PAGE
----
This type of 'Turnip' originated in Northern Europe and came to Britain in the seventeenth century via Sweden and so was known as a swede as opposed to the white or salad turnip. Though it is mostly refered to in Scotland as just a 'turnip' or 'neep'.

Basic cooking instructions
Swede – peel and remove any fibrous parts. Rinse and then slice or dice as required. Boil for 15-20 mins, then serve tossed in butter or mashed.

Peel and dice, blanch for 2 minutes and then pack into freezer bags. Cook from frozen. Alternatively, may be frozen as a puree, reheated over a bain marie with a little butter or cream.


Three-Root Mash
A great way to use up those roots lurking in the back of the cupboard, not to mention getting your children to eat swede and parsnip!
200g potatoes, peeled and diced
200g parsnip, peeled and diced
200g swede, peeled and diced
50g butter
60ml milk
Dollop of cream cheese
½ teaspoon each of ground cumin, nutmeg and mild chilli powder, if you wish to pep it up a bit!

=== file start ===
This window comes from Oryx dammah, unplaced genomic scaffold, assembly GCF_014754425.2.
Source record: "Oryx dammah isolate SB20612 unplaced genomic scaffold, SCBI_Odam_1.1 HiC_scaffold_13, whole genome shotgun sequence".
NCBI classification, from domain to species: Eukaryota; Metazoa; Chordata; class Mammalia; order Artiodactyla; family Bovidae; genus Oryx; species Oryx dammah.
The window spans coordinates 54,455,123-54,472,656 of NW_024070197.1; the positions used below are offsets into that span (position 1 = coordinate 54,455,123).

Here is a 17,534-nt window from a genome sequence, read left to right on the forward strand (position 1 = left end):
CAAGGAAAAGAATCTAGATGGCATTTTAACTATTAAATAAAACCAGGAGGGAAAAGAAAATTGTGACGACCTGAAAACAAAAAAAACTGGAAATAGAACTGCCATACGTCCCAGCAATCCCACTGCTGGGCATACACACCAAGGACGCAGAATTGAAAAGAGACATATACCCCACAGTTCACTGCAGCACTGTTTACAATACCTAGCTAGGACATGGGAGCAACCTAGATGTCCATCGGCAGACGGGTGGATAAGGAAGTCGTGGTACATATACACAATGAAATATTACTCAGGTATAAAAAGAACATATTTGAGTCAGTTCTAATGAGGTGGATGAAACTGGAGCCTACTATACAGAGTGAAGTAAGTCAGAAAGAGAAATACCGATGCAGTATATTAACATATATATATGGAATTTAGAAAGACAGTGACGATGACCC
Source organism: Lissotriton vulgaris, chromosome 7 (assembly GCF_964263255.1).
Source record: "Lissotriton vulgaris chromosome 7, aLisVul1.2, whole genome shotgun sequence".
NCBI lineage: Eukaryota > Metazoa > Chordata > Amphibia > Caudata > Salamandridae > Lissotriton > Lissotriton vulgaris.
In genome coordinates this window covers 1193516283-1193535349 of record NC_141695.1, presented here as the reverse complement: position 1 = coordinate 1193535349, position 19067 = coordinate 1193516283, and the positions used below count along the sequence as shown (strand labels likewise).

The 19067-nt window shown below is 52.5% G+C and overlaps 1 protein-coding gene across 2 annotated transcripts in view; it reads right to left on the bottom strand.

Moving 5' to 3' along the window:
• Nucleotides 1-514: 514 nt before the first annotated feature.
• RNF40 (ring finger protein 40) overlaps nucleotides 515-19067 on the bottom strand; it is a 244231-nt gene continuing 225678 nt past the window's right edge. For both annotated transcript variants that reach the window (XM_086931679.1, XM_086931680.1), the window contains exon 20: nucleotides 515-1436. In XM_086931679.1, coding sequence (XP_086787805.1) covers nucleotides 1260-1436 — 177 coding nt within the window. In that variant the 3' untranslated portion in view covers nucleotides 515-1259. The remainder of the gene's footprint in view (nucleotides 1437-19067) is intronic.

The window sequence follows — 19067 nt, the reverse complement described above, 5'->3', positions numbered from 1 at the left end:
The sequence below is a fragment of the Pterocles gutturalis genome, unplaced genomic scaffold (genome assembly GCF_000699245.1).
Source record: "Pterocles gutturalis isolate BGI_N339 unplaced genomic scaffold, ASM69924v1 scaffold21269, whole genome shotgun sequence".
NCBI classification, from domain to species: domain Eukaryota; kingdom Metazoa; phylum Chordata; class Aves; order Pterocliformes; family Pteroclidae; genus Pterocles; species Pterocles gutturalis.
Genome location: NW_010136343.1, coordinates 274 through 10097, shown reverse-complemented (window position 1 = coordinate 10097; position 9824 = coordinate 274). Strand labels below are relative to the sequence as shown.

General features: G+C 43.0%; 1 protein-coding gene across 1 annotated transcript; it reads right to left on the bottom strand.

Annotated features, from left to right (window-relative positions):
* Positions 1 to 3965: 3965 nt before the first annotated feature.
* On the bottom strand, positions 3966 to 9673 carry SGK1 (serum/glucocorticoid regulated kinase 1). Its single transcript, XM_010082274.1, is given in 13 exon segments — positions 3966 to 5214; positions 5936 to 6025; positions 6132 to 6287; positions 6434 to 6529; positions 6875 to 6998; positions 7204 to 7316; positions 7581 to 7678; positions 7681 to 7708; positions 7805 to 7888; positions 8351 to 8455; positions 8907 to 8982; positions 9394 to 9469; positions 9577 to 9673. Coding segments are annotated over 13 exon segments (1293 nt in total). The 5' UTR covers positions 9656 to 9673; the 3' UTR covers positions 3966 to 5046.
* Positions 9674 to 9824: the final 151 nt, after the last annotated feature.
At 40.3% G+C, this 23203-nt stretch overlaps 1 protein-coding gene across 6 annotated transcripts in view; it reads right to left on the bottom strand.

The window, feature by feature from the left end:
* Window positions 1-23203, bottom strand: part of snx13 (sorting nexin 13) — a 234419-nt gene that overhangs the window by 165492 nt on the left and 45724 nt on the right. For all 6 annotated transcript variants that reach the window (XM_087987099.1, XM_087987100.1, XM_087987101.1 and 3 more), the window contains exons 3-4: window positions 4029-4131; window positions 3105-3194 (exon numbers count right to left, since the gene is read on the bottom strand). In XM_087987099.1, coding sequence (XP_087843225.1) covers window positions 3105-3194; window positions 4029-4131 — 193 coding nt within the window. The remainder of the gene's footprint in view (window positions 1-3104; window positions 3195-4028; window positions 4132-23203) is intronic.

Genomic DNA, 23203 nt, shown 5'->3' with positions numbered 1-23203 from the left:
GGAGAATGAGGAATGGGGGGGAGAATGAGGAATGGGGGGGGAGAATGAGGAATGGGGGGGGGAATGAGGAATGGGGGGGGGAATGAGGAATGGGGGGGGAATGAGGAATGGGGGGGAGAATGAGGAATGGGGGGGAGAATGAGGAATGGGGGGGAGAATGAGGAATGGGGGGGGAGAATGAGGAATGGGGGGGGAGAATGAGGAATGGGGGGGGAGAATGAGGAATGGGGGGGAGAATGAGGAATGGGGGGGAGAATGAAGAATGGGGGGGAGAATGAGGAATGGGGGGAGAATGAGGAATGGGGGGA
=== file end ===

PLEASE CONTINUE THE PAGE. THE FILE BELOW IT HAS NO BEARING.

Place veg into pan and bring to boil. Simmer for 15 mins. Drain and mash with dairy ingredients until smooth. Season to taste. Serves 4.

Roast swede with parmesan
650g swede, peeled and cut into thin wedges
2 tablespoons oil
75g parmesan
1 tablespoon fresh rosemary

Tip swede, oil and rosemary into roasting tin and mix until well coated. Season well. Sprinkle with parmesan and roast at 200C/Gas 5 for around 30 mins until crisp and golden. Serves 4 as an accompanying vegetable.

Neeps and tatties (Clapshot)
4 large baking potatoes, unpeeled, cut into chunks
3 tablespoons oil
400g swede, peeled and cut into chunks
30g butter

Parboil the potatoes for 5 minutes, and then place in roasting tin with oil and roast for 45 minutes at 200C/Gas 5.
Meanwhile, boil swede for 30 minutes until very soft. Add to potatoes and roughly mash everything together, leaving it quite chunky. Dot with butter and bake for about 20 minutes. Serve with lots of butter. Serves 4.